Geohealth News

Eight Lessons from COVID-19 to Guide Our Climate Response

The global response to the ongoing pandemic can teach us how we should, and shouldn’t, respond to the climate crisis. And most important, it shows that we can do something.

By

Covering Climate Now logoJust a few months ago, travel and trade crisscrossed the world, scientific research proceeded uninterrupted, farmers accessed global markets, and, to many, the climate crisis seemed far away and insurmountable. In the time since, millions of people have been infected with the novel coronavirus, and more than 100,000 people have died from coronavirus disease 2019 (COVID-19). The climate crisis remains far from people’s minds in the face of the present disaster, yet its progress has not stopped.

“So many people might be wondering, ‘Why are we having a conversation about climate change when all we can think about is our current pandemic?’” said Katharine Hayhoe, an atmospheric scientist at Texas Tech University in Lubbock. “With climate change, it’s as if we are where we were at with the pandemic 4 [or more] weeks ago.”

Countries’ responses to COVID-19 outbreaks have ranged from swift, decisive, and forward-thinking to delayed, contradictory, and reactionary. In a webinar hosted by Trinity College Dublin (TCD) in Ireland on 7 April, climate experts discussed what the global responses to the ongoing pandemic can teach us about what’s needed to act on climate change in an effective and equitable way. Here are eight takeaways from the discussion.

1. We Need Transformative Change

A 2019 United Nations report called for transformative change to address plummeting biodiversity across the world. Such change would include responsible corporate practices, disincentivizing unsustainable practices like deforestation and fossil fuel production, and strengthening green policy initiatives, said ecologist Jane Stout of TCD.

“And you could say that this pandemic has created transformative change. Unplanned, but transformative all the same,” Stout said. “It’s shown us that society can change. The way that we live and work can change. People don’t have to be traveling all the time. There’s more remote working. There’s more connection with nature in our free time.”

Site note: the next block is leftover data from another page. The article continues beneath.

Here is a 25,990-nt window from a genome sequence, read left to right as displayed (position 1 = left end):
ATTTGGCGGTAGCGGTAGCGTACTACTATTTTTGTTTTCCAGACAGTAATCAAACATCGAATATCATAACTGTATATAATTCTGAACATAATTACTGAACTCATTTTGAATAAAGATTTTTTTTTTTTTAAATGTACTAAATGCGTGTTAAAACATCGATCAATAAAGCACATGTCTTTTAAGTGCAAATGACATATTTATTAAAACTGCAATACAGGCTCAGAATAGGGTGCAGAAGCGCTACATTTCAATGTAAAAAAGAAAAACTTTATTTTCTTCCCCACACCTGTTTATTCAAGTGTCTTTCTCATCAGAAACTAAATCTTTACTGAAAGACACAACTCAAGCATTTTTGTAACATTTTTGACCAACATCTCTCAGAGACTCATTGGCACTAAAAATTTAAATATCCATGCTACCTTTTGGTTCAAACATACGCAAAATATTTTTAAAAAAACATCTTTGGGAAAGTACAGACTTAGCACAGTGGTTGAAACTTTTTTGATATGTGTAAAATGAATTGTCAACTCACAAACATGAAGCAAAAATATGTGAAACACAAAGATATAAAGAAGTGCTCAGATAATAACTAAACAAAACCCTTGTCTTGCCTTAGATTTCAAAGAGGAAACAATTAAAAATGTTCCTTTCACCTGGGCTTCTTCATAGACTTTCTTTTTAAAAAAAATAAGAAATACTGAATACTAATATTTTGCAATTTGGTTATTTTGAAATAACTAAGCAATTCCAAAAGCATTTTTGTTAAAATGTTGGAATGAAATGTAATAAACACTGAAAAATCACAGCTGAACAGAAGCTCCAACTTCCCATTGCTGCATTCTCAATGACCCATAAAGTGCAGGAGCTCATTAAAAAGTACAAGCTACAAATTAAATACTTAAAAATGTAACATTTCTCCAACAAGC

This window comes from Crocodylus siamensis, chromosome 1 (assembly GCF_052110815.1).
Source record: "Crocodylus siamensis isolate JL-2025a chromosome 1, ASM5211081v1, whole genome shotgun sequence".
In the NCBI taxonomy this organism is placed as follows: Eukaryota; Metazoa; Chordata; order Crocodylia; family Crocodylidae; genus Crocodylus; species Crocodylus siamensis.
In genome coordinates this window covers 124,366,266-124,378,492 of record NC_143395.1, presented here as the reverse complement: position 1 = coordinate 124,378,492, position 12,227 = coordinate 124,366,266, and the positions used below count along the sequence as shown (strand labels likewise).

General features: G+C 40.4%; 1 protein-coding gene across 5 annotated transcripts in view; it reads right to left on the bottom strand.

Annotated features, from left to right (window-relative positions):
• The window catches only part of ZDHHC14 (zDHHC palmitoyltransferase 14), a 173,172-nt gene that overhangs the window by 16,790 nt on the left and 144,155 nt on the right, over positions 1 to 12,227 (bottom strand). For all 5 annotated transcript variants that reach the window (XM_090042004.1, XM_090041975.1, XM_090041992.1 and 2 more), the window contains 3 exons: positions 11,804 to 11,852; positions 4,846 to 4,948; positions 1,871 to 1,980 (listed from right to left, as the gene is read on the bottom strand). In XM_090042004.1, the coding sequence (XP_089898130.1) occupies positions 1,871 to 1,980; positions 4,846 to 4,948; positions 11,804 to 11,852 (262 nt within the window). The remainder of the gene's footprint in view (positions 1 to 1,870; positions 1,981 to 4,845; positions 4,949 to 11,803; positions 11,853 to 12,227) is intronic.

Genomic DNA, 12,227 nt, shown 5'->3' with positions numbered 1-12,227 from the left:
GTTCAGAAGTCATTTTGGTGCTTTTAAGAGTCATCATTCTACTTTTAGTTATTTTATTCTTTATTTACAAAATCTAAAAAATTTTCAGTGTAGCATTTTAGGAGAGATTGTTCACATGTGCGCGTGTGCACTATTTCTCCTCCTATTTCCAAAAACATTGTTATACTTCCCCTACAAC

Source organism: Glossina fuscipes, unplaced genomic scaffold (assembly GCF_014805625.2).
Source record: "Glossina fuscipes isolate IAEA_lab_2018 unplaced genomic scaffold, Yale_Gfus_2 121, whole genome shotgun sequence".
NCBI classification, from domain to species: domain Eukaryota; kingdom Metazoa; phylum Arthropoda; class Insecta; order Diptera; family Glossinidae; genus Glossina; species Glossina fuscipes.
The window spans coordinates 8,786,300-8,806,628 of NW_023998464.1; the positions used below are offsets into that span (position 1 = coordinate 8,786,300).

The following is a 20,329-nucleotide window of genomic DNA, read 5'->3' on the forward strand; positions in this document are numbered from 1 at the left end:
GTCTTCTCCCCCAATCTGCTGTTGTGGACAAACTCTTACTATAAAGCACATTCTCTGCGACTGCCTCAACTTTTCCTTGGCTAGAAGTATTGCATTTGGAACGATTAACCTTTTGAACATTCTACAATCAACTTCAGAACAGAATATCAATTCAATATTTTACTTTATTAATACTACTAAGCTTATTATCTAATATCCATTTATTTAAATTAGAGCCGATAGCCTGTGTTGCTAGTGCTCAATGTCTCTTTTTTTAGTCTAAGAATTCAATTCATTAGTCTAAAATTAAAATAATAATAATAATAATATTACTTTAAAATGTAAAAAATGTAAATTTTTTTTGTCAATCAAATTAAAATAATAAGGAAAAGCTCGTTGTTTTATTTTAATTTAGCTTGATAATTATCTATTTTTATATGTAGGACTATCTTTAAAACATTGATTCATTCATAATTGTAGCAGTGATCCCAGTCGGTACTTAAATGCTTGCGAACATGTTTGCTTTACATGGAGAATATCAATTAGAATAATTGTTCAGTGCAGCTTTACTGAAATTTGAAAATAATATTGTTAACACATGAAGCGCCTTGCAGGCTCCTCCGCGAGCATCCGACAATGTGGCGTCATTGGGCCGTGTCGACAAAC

Animation showing changing concentrations of nitrogen dioxide over Europe during the coronavirus pandemic
Nitrogen dioxide concentrations were reduced dramatically over Europe as the continent shut down during the coronavirus pandemic. Most of the change was due to lower industrial output. Credit: Contains modified Copernicus Sentinel data (2019–2020), processed by KNMI/ESA

But, Hayhoe added, the pandemic has demonstrated that “it is industry, it’s not personal choices” that have the largest impact on the climate crisis. “Even if we as individuals did everything we could to cut our carbon footprint, to live within our personal boundaries, that in and of itself as individuals would not be sufficient to fix either the ecological crises or the climate crisis. And that’s why we need system-wide change.”

2. We Need Biodiversity to Remain Healthy

Research has shown that high biodiversity reduces the risk of animal vector diseases in human populations,” Stout said. Many species have been rapidly losing habitat because of deforestation and continued warmer-than-average temperatures, Hayhoe added. Those animals have been pushed toward human-populated areas, which increases the risk of transmission of zoonotic diseases.

“For example,” Stout said, “in mosquito- and tick-borne diseases, where there’s a high diversity of wild vertebrates in a particular area, the mosquitoes and the ticks feed on them instead of on us. They feed on this diversity of hosts, most of which are actually poor reservoirs for the pathogens. This results in lower infection rates in humans.”

3. We Need to Invest in Nature

Preserving coastal habitats would save communities money from property damage related to sea level rise and tropical storms. Farms would lose fewer crops from increasing floods. Green energy technologies could boost economies through job production and market investments.

“Lots of people don’t like the idea of monetizing nature,” Stout said. “But it’s not all about monetizing. It’s about shining a light and showing the value of nature so that we have got those voices, so that we have got that power, to rebuild an economy in a different way.”

4. We Need to Close the Psychological Distance

The biggest climate change myth, Hayhoe said, is that the problem won’t affect us as individuals. This same type of psychological distance was seen in many countries that had not yet seen cases of the novel coronavirus. “The health and the safety of our family, our loved ones, our friends, our community, the people and places we care about,” Hayhoe said, “that’s what the pandemic puts at risk, and that is exactly what climate change puts at risk as well.”